News Column

Fairgrounds music on the Fourth hits all the genres

July 3, 2014

By Pat Muir, Yakima Herald-Republic, Wash.



July 03--Related Information

Yakima Fourth of July celebration at State Fair Park

-- Kids' games, face painting, arts and crafts from noon to 5 p.m.

-- Live music: Pastel Motel (indie rock), 12:15 to 1:45 p.m.; Powerline (classic rock), 3:15 to 4:30 p.m.; Shoot Jake (blues), 4:50 to 6:10 p.m.; Charles Street Messenger (soul-funk), 6:30 to 7:55 p.m.; The Cold Hard Cash Show (Johnny Cash tribute), 8:15 to 9:45 p.m.

-- Citizenship ceremony with speaker Sid Morrison at 2 p.m.

-- Beer garden from noon to 10 p.m.

-- Fireworks at 10 p.m.

The Cold Hard Cash Show, a Montana-based Johnny Cash tribute band, headlines this year's Fourth of July entertainment lineup at Yakima'sState Fair Park, but for local music fans, the real fun starts hours before that.

Pastel Motel, one of the best up-and-coming Yakima bands, opens things with a 12:15 p.m. set. Bluesy classic rock band Powerline, featuring charismatic belt-it-out vocalist Nicole Johnson, plays at 3:15. And On magazine's 2013 local band of the year, Shoot Jake, plays at 4:50 p.m.

That's a whole lot of local talent, and it's a nice variety, too. That's what local promoter Nick Orlando had in mind when he booked the event's entertainment (which also includes Seattle soul-jazz-funk band Charles Street Messenger).

"It was really about just trying to touch on all the genres," he said. "It's going to be indie pop, a soul-jazz band, a country band, a rock band and a blues band."

Perhaps the most dynamic performers in the bunch are Shoot Jake, featuring husband-and-wife duo Ben Johnson on guitar and Lindsay Johnson on drums, and James Hunter on bass. The band has been together for nearly five years and continues to improve. It all started when Ben and Lindsay (then Lindsay Jacobson) met during a jam session with other musicians.

"We ended up playing music together and started dating around the same time," Ben Johnson said. "It was never one without the other."

Within six months, they'd officially formed Shoot Jake. They've been through a few bass players since then -- as well as a wedding -- and they've gotten a bit bigger and better every year. Johnson attributes some of that improvement to the addition of Hunter, who not only plays tight rhythm bass but has begun collaborating in the songwriting. And some of it is just a matter of the band gaining experience and comfort on stage.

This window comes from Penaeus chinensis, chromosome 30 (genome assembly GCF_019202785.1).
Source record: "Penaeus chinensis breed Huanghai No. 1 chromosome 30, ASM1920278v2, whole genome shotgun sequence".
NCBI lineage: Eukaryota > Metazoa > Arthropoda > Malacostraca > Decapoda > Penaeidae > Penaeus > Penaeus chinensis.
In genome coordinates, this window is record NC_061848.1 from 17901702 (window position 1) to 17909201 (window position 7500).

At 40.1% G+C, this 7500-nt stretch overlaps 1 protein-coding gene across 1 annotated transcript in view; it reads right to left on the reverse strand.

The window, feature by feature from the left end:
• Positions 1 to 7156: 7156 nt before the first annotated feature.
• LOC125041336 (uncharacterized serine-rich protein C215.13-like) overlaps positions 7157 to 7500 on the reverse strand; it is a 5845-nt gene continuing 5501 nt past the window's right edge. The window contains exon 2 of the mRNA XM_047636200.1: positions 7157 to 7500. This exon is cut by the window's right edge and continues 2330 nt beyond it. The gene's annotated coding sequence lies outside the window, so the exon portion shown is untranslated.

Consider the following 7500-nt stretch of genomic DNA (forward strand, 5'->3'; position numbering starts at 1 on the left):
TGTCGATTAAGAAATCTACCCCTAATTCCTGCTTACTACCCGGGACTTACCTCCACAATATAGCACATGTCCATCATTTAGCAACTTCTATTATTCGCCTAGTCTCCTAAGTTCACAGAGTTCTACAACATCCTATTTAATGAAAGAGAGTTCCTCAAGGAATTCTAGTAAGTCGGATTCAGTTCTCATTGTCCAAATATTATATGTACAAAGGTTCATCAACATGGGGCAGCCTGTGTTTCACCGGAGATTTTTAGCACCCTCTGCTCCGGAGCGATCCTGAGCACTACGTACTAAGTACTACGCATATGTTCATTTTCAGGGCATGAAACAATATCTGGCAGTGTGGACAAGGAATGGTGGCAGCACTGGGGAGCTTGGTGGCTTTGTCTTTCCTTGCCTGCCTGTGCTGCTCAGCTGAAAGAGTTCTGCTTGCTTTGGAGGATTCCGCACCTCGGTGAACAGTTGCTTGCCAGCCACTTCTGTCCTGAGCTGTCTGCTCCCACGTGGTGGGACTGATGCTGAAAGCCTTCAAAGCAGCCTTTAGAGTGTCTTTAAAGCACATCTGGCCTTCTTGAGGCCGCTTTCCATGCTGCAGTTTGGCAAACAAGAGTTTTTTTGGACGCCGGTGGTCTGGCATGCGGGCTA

These days, Ben, who sings and plays guitar, has a bit more on-stage swagger. He struts and stomps while Lindsay pounds out rhythm. It's sort of a rock 'n' roll presentation of a blues sound.

Johnson picked up the sound as a teenager in Terrace Heights, listening to late-night weekend blues shows on the now-defunct 88.5 The Edge. From there, he found Howlin' Wolf, Muddy Waters and Johnny Winters.

"Pre-Internet, there was nothing to do but hang around and play guitar," he said. "And if you hand me a guitar, that's what I'm going to play: the blues. That's what comes natural."

The set Shoot Jake plays at the Fourth of July event will be made up mostly of original songs from its forthcoming album, as yet untitled. Because it's a free community event, the crowd likely will be more varied than the ones the band usually plays to at bars and blues events. But Johnson looks forward to that.

"It's nice to get out in front of different people," he said. "The point we're at now, when we're playing, it's always a pretty good product.

Orlando, who has booked shows at several local venues and played a role in diversifying the music offerings at The Seasons Performance Hall, concurred with that assessment.

"Shoot Jake has developed a name for themselves locally, regionally and statewide," he said.

Pastel Motel, on the other hand, is just getting started, he said. Their psychedelic-influenced indie rock has gotten them a few notable gigs around town already, though.

"They're a new act that has really kind of hit it locally," Orlando said. "They're the new local band that's where Not Amy or Shoot Jake were a couple of years ago."

Powerline has been around for a couple of years and is known for solid, consistently crowd-pleasing shows.

"They're just a great all-ages act that kills it on stage every time," Orlando said.

Altogether, the lineup represents the sort of entertainment mix that Yakima Mayor Micah Cawley -- the Fourth of July event's chairman -- had in mind when he tapped Orlando to book the event.

"It's a pretty cool slate," Cawley said. "You're going to get some country, some rock. We try to cover all of the genres to some extent."

And, best of all, the whole thing is still free, he said. In addition to the music, there will be games and activities for kids starting at noon. (There will be a beer garden for grown-ups.) And in keeping with the patriotic theme of the event, there will be a citizenship ceremony for 200 new U.S. citizens.

And there will, of course, be the biggest fireworks display in the Yakima Valley, capping it all off at 10 p.m.

"There really will be something for everyone," Cawley said.

___

(c)2014 Yakima Herald-Republic (Yakima, Wash.)

Visit Yakima Herald-Republic (Yakima, Wash.) at www.yakima-herald.com

Distributed by MCT Information Services


For more stories covering arts and entertainment, please see HispanicBusiness' Arts & Entertainment Channel



Source: Yakima Herald-Republic (WA)


Story Tools






HispanicBusiness.com Facebook Linkedin Twitter RSS Feed Email Alerts & Newsletters